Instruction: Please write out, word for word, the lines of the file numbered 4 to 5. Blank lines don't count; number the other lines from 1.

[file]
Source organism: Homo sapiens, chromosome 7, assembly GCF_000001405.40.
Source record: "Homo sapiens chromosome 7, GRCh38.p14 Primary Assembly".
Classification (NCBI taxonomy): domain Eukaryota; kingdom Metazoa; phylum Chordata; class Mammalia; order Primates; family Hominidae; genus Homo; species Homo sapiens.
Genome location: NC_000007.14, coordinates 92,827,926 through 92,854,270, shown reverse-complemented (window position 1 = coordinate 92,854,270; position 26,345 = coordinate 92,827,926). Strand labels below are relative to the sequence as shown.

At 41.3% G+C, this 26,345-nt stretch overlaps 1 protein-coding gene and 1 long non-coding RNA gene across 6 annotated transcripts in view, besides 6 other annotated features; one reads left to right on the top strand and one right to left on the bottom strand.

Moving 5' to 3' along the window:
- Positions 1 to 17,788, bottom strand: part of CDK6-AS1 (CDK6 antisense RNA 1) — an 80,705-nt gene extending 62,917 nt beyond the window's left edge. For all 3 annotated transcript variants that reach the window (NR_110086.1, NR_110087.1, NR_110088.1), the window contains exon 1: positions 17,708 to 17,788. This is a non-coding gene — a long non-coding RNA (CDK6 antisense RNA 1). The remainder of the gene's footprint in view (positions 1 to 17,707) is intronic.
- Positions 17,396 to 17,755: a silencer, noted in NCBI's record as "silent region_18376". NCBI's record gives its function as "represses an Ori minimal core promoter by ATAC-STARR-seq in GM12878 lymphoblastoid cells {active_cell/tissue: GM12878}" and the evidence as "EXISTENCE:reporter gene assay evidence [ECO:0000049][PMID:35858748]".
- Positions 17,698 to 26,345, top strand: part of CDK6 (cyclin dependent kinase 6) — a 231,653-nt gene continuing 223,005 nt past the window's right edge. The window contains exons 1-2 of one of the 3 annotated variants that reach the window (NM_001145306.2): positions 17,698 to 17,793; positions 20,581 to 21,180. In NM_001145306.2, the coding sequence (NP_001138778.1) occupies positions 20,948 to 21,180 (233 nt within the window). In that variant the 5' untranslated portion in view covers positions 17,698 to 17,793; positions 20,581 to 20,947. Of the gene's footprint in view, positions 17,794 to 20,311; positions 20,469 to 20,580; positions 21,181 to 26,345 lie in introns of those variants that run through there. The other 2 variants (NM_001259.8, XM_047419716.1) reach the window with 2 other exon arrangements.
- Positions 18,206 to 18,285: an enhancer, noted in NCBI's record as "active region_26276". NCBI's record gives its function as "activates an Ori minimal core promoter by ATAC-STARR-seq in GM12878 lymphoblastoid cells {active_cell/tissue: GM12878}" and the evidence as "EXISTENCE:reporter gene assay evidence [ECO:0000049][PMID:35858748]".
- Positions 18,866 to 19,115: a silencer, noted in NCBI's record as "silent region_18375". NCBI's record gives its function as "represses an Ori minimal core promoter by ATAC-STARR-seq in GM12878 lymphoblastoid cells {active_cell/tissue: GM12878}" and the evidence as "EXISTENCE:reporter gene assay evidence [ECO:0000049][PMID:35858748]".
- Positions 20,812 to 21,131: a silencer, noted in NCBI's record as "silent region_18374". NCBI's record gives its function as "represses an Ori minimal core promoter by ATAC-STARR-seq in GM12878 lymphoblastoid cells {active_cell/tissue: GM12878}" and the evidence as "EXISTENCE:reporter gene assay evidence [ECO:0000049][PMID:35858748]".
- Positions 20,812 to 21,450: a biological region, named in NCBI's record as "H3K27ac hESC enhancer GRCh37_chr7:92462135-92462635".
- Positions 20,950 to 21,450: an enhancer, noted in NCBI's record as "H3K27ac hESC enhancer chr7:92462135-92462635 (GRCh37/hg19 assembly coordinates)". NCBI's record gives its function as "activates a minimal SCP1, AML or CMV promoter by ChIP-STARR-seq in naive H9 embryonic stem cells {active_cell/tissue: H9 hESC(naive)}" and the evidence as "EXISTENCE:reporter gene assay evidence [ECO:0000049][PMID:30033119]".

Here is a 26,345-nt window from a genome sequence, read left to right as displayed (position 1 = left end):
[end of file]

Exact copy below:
Genome location: NC_000007.14, coordinates 92,827,926 through 92,854,270, shown reverse-complemented (window position 1 = coordinate 92,854,270; position 26,345 = coordinate 92,827,926). Strand labels below are relative to the sequence as shown.

At 41.3% G+C, this 26,345-nt stretch overlaps 1 protein-coding gene and 1 long non-coding RNA gene across 6 annotated transcripts in view, besides 6 other annotated features; one reads left to right on the top strand and one right to left on the bottom strand.